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Windshield Replacement

Posted by alanrw 
May 13, 2009 10:16AM
HI Guys,

had an "interface" with some unexpected road debris which spidered my windshield. I went to Pick-A-Part and grabbed a new windshield for $30. I removed the lockstrip, popped out the old windshied, soaped up the gasket, slid the new windshield in, got the gasket worked around when I was at the last 4 inches and the windshield cracked!! Oh well, it was only $30.

Any tips on replacing the windshield?

alan
rkj
May 13, 2009 01:25PM
Quote
alanrw
HI Guys,

had an "interface" with some unexpected road debris which spidered my windshield. I went to Pick-A-Part and grabbed a new windshield for $30. I removed the lockstrip, popped out the old windshied, soaped up the gasket, slid the new windshield in, got the gasket worked around when I was at the last 4 inches and the windshield cracked!! Oh well, it was only $30.

Any tips on replacing the windshield?

alan

This is why I use Penn glass, its expensive though, these days a new windshield is 200 bucks, and its nothing like the original hardness wise.

Rick
May 13, 2009 08:17PM
Quote
alanrw
HI Guys,

had an "interface" with some unexpected road debris which spidered my windshield. I went to Pick-A-Part and grabbed a new windshield for $30. I removed the lockstrip, popped out the old windshied, soaped up the gasket, slid the new windshield in, got the gasket worked around when I was at the last 4 inches and the windshield cracked!! Oh well, it was only $30.

Any tips on replacing the windshield?

alan

maybe have a helper so it can be put in all at the same time?


May 13, 2009 09:23PM
Well, the deal seems to be that the gasket folds back pretty easy as you work your way around. But as you get to the top and the windshield is seated, the gasket seems to get tighter the closer you get. I might try the old cord trick in the groove and see if that does it.

alan
rkj
May 13, 2009 09:31PM
I've seen it done many times and have done it once. These are the easiest windshields to install and remove, when the pros do it. smiling smiley all you need is the triangle wire tool to spread the channel so the expander strip can fit in. Mine has the opening so the strip fits in through the tool itself so while the channel is being spread open the strip is right there and lays in. Soap/water mix helps. You have to make sure the shield is centered in the opening too, to start with.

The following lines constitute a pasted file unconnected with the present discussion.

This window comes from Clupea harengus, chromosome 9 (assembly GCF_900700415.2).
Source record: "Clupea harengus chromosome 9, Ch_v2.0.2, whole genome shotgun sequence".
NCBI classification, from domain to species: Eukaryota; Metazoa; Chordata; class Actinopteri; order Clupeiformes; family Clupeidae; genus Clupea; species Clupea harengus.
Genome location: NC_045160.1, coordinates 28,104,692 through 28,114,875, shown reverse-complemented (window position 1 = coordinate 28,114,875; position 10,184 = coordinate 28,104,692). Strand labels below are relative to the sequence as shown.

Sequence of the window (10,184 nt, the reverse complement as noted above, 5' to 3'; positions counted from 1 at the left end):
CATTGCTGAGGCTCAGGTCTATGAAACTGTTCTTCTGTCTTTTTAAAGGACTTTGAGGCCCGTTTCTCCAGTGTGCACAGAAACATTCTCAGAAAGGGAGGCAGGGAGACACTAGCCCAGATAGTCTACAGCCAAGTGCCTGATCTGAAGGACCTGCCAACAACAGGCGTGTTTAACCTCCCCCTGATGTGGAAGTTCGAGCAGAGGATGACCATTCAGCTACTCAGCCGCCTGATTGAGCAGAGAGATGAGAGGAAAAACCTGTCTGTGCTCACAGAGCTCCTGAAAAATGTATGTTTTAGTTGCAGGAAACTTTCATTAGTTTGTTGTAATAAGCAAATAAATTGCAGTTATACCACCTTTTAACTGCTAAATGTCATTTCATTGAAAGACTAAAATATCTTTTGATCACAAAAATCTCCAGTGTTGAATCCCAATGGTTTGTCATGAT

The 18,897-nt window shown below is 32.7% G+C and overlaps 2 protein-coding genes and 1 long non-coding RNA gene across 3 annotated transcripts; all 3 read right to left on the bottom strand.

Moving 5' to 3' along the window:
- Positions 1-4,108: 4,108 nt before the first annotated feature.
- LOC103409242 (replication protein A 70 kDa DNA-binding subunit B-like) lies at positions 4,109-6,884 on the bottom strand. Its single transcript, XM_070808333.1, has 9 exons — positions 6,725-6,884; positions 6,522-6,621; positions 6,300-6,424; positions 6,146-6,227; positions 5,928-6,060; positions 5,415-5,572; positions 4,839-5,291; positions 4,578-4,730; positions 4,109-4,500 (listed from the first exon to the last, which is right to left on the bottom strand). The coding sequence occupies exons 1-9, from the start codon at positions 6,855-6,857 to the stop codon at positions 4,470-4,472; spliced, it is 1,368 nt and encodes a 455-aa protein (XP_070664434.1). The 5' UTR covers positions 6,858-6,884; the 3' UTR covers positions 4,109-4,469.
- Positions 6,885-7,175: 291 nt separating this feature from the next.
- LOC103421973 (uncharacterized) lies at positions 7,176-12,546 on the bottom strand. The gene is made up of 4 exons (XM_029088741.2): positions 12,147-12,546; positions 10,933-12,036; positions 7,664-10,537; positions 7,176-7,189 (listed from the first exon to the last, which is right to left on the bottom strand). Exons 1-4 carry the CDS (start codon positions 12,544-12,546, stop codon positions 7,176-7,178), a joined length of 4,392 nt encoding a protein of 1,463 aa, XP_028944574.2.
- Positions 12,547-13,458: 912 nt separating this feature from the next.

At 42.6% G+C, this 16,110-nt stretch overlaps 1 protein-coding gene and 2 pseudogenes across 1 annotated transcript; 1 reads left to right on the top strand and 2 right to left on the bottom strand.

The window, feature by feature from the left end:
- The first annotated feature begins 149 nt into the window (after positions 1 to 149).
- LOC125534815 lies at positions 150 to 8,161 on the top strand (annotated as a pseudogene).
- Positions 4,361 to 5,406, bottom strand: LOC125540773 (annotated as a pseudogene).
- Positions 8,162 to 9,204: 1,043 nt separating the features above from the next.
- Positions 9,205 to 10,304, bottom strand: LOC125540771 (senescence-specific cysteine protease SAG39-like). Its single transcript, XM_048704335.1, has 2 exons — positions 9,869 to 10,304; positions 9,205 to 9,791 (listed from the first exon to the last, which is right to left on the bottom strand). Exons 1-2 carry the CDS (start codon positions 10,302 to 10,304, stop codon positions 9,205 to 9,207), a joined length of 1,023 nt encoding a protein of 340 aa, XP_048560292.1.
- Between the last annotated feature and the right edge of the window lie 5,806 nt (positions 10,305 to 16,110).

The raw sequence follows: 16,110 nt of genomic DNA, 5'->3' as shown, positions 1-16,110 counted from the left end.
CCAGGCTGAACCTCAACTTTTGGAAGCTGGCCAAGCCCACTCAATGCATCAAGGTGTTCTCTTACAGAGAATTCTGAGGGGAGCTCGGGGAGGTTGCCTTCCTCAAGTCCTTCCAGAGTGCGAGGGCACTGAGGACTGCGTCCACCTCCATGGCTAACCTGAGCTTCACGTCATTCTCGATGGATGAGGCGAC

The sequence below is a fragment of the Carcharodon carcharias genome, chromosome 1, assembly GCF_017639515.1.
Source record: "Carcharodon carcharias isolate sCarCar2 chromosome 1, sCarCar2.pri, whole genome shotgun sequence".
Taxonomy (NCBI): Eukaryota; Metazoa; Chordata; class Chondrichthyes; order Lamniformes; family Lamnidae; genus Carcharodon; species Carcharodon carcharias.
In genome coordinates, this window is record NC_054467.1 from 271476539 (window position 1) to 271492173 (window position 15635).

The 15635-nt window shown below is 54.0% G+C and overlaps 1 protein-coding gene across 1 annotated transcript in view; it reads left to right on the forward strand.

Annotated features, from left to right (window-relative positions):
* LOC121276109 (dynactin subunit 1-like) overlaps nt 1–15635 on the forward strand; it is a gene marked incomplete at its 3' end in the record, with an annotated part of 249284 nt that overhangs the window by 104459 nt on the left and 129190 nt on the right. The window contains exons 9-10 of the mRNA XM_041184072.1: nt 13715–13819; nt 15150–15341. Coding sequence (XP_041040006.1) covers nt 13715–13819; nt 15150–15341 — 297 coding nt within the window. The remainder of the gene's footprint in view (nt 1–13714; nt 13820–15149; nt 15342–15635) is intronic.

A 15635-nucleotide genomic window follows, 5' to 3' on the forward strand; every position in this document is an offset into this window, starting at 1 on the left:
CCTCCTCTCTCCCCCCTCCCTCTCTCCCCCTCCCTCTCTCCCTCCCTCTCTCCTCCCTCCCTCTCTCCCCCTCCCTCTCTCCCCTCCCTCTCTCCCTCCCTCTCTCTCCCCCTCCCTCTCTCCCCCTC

May 13, 2009 09:56PM
Quote
alanrw

I removed the lockstrip, popped out the old windshied, soaped up the gasket, slid the new windshield in, got the gasket worked around when I was at the last 4 inches and the windshield cracked!! Oh well, it was only $30.

Any tips on replacing the windshield?

alan

Maybe the soap made it too slippery. That might have stressed the windshield to have some of it not in the gasket and the rest just trying to slide in real easy. I did mine just a couple of weeks ago without any soap and it went in just fine.

Good luck on the next one.

John
May 14, 2009 09:32AM
Well, I think that is my question, I found that the windshield doesn't go into the groove all at once. You can pretty much get it into the groove on the cowl side of the gasket and then you have to work around the pillars and roof side of the gasket (Unless you are an octopus and have a twin brother). So I guess what I am looking for is a tip?

alan
rkj
May 14, 2009 08:10PM
All the times I've seen the guys doing the install they had the suction cup on the glass so they could help position the glass. The glass has a tendency to drop down on the cowl side.
May 14, 2009 09:15PM
Quote
alanrw
Well, I think that is my question, I found that the windshield doesn't go into the groove all at once. You can pretty much get it into the groove on the cowl side of the gasket and then you have to work around the pillars and roof side of the gasket (Unless you are an octopus and have a twin brother). So I guess what I am looking for is a tip?

alan

What I did was start at the bottom (cowl side) and work my way up each pillar going from side to side to keep it nice and even. I was mostly able to push the lip around the glass from the inside of the car. When I got to the top corners I really took it slow, going from side to side after just easing one little bit of gasket over the glass. I had a small plastic squeegee that I used in this area. Sometimes from the outside, sometimes from the inside, just depending on how I could get at the rubber lip the easiest. Once I was around the top corners doing the top edge, the gasket started getting a little harder to push around the edge of the glass, but I think there was less risk of breaking the glass. I think the really critical areas are the corners, especially the top corners. You have to keep both sides real even as you work the corners in. If one gets ahead of the other it will crack. BTW, I have done a bunch of VW bus windows (and broken more than a few). That's always been the pattern I've observed. If you can just get all four corners in you've got it made. The last edge gets tight, but if you get those last corners in at the same time you'll probably be OK.

That's all the tips I have on windows. That and have an extra on hand when you try it, but you already know that one. spinning smiley sticking its tongue out

John
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